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Bruchey: My record as Hagerstown mayor speaks for itself

February 20, 2005|by Bob Bruchey

Recently in the paper, a question was asked of the people: "What qualities should the next mayor and council possess?" I believe the mayor needs to possess the following qualities:

Community oriented:

I believe that the mayor should respond to the citizens' needs. In 1998, I instituted the Street Crime Unit, a special unit formed to combat crime in high-crime areas. To date, this unit has been responsible for countless arrests for illegal drug dealing, illegal drug buying, prostitution, search and seizures and general nuisance-related crimes. I instituted the Neighborhoods First Program, a program that combines city employees with citizens to better their communities.

This program has been responsible for such projects as the mural "Roses for the Wild Mary" that was painted on the Burhans Boulevard underpass, the park on Ridge Avenue and the park in Carroll Heights. I instituted an anti- cruising policy that enhanced the quality of life for our citizens on East Franklin and East Washington streets.

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I fought to get something as simple as "Welcome to Hagerstown's West End" emblazoned on the water tower at Interstate 81 and U.S. 40, to tell of the pride those citizens in that area have in their community. I participated in National Night Out programs in the West End, East End, South End, North End and Bethel Gardens.

A mayor needs to be out around the people, a idea that I embraced while mayor from 1997-2001. In some areas, there are special needs that have to be responded to. When state Sen. Don Munson called me and asked that a four-way stop sign be placed at the corners of Hamilton Boulevard and West Magnolia Street, I responded.

The engineering department, along with the Board of Traffic and Parking, studied the intersection and concluded that there was no need for a four-way stop there. After many trips at different hours of the day to that intersection, I persuaded the council to override the decision because it seemed impossible to pull out safely from Magnolia onto Hamilton. The four way stop was installed.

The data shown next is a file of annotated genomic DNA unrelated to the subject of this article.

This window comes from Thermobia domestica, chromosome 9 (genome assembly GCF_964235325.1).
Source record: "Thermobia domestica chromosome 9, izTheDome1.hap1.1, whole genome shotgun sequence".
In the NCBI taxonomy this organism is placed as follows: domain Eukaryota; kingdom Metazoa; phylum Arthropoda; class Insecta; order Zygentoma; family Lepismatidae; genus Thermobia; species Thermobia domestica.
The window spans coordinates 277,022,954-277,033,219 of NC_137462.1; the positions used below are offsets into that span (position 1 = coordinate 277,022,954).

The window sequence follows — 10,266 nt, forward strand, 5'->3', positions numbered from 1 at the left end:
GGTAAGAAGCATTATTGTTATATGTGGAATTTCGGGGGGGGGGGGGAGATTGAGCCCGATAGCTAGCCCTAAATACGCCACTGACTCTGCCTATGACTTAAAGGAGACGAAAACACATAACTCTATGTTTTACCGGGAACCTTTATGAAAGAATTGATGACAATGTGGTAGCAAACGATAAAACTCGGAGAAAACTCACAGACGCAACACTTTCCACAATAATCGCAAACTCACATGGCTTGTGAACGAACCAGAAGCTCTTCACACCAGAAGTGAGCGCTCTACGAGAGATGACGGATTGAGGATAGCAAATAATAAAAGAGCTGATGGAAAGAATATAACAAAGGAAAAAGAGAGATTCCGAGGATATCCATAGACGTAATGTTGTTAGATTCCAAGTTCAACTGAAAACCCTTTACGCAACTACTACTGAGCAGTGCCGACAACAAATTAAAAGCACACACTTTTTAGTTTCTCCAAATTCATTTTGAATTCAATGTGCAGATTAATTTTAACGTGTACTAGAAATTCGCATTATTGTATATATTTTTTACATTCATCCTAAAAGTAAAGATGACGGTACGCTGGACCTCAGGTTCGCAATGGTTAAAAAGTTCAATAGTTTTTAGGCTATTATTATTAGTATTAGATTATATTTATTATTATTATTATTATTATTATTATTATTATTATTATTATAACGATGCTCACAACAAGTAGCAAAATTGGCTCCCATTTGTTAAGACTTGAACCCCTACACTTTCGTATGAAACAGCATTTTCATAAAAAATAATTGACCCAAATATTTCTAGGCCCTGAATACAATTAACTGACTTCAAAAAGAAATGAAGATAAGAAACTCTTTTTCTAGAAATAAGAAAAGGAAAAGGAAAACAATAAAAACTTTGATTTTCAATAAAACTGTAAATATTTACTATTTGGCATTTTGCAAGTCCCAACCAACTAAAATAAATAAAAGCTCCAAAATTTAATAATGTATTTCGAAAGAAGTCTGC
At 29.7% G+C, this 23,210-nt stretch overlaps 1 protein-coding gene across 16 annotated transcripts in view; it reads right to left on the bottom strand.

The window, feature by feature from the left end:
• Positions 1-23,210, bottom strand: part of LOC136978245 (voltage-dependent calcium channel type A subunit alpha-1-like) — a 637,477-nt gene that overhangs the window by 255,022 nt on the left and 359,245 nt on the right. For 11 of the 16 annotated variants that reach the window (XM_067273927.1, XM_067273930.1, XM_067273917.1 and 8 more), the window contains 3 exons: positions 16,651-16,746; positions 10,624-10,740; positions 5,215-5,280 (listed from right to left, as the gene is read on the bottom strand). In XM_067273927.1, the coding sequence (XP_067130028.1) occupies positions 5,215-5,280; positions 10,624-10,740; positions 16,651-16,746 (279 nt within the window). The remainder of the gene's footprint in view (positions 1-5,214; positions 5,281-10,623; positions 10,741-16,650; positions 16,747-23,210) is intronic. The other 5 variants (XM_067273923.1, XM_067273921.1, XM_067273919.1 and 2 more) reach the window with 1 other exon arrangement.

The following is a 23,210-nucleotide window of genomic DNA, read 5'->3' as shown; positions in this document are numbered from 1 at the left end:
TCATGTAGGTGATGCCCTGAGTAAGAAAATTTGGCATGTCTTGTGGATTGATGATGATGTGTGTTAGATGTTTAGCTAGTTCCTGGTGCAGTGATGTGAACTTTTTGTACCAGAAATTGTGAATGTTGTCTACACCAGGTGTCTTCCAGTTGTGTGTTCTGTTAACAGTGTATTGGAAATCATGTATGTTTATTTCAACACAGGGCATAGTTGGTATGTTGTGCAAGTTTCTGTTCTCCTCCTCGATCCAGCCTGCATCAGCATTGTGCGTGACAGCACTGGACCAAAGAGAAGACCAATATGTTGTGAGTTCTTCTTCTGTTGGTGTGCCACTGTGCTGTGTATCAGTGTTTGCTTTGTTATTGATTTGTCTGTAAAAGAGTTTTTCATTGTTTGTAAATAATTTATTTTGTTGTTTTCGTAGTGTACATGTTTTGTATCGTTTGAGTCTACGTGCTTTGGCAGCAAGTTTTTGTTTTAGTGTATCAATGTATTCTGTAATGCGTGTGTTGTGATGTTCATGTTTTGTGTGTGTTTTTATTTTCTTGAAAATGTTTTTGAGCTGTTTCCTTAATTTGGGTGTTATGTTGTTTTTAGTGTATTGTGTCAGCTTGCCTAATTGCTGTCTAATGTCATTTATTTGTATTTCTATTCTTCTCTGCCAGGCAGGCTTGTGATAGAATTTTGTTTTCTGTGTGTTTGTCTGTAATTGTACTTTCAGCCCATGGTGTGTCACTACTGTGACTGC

Business friendly:

In 1998, I instituted the Sign and Facade Grant Program for the C3 Zoning district (downtown). The program provided up to $300 in matching grants for downtown businesses to install new signs and up to $1,000 in matching grants for building facade improvements. The program provides a 50 percent match for the cost of approved projects. To date, more than 80 sign and facade grants have been used by downtown businesses.

While I was mayor, Dick Trump and Ben Hart came to me from the Convention and Visitors Bureau and asked me to lobby our state delegation to acquire funds from the hotel-motel tax so that the CVB could have a continuous revenue source without begging the county for a portion every budget year. I did so, and today they have a continuing revenue source to help promote tourism in our area.

While I was mayor, we purchased and demolished the Unikote building on Antietam street to create parking for downtown businesses and The Maryland Theatre. We bought and demolished the Town Tavern, creating the ability for future development on that site.

We purchased McBare's pub and it is now being used by the Maryland Theatre, which enhances the theater's lobby. I pushed to repeal the Downtown Assessment District - this was a tax that hurt small business. I instituted the revolving loan fund, a fund designed to retain, expand and recruit small business. Being business friendly is a quality that did exist from 1997 to 2001.

Vision:

Fairgrounds Park is an example of continuing vision. While mayor, I lobbied the state of Maryland for increased Open Space funding for Fairgrounds Park. Today, Fairgrounds Park is a jewel for our citizens to enjoy.

Activities such as soccer, softball, ice skating, concerts and even fireworks are just a few of the community activities that our citizens enjoy at the park. The University System of Maryland-Hagerstown education center is a building block in our inner city. In 1999, I lobbied for the placement of the university in the downtown.

During the decision process, Doug Wright and I had lunch at the Broad Axe and I outlined on the back of a placemat my vision of the University and the surrounding area. I drew the open space park and a two-way alley running behind the university. During this time numerous people and organizations were against the university being located in downtown.

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